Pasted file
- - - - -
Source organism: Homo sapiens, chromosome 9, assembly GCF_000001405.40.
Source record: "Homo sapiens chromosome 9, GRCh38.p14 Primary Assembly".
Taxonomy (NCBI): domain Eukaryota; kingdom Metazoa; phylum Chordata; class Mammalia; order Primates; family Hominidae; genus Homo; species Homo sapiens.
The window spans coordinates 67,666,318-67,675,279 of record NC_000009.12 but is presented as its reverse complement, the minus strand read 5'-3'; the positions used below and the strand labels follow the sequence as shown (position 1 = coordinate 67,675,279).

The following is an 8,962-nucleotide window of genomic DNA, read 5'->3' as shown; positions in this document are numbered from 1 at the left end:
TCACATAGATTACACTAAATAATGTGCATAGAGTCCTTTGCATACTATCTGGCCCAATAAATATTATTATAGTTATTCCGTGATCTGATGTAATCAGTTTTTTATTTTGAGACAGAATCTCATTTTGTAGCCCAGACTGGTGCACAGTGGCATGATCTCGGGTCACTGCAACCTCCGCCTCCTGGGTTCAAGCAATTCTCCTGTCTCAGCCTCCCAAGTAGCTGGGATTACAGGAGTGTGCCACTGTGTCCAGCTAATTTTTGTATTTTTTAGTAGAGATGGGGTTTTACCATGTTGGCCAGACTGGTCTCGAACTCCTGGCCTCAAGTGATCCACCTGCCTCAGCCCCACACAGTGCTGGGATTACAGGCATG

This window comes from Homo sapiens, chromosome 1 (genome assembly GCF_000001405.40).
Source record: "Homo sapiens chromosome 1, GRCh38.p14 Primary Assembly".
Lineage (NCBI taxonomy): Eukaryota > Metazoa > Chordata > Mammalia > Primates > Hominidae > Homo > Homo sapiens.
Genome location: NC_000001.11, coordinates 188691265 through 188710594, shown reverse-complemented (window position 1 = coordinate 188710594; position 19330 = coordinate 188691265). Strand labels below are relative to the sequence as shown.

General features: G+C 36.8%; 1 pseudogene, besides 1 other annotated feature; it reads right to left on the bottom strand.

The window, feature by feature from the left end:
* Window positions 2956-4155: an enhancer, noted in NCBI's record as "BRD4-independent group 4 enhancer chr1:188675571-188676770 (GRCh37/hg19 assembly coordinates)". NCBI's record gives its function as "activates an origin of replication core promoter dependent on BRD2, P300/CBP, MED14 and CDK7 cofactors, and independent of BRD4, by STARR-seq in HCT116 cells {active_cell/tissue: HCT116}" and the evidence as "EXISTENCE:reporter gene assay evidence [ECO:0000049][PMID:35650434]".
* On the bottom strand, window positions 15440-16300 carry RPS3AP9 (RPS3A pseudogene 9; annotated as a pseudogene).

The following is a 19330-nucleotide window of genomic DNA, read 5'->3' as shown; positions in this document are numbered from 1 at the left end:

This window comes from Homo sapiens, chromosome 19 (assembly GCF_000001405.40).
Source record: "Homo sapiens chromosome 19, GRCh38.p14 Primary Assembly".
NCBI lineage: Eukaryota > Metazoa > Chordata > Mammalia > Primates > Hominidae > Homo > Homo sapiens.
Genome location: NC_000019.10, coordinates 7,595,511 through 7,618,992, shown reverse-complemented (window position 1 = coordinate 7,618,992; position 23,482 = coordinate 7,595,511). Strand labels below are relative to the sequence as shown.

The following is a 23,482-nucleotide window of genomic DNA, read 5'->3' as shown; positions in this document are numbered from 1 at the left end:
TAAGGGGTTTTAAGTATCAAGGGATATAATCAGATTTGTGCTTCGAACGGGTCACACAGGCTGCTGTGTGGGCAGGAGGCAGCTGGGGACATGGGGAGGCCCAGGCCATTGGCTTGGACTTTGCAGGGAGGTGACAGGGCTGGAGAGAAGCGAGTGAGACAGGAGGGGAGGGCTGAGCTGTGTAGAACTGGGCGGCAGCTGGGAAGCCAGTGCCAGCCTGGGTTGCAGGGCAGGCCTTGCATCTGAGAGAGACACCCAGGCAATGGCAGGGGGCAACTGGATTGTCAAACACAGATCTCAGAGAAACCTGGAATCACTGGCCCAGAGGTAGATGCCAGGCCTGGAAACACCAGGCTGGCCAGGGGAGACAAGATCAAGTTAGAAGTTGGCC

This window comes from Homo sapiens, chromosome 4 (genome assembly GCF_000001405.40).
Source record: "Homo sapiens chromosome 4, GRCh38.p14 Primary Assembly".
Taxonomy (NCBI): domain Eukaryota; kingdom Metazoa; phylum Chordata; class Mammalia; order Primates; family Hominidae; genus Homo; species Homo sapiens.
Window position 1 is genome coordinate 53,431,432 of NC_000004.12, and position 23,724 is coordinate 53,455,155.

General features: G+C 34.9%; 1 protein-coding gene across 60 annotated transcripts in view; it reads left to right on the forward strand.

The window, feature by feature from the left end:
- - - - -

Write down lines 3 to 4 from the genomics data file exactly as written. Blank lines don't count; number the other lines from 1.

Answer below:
Taxonomy (NCBI): domain Eukaryota; kingdom Metazoa; phylum Chordata; class Mammalia; order Primates; family Hominidae; genus Homo; species Homo sapiens.
The window spans coordinates 67,666,318-67,675,279 of record NC_000009.12 but is presented as its reverse complement, the minus strand read 5'-3'; the positions used below and the strand labels follow the sequence as shown (position 1 = coordinate 67,675,279).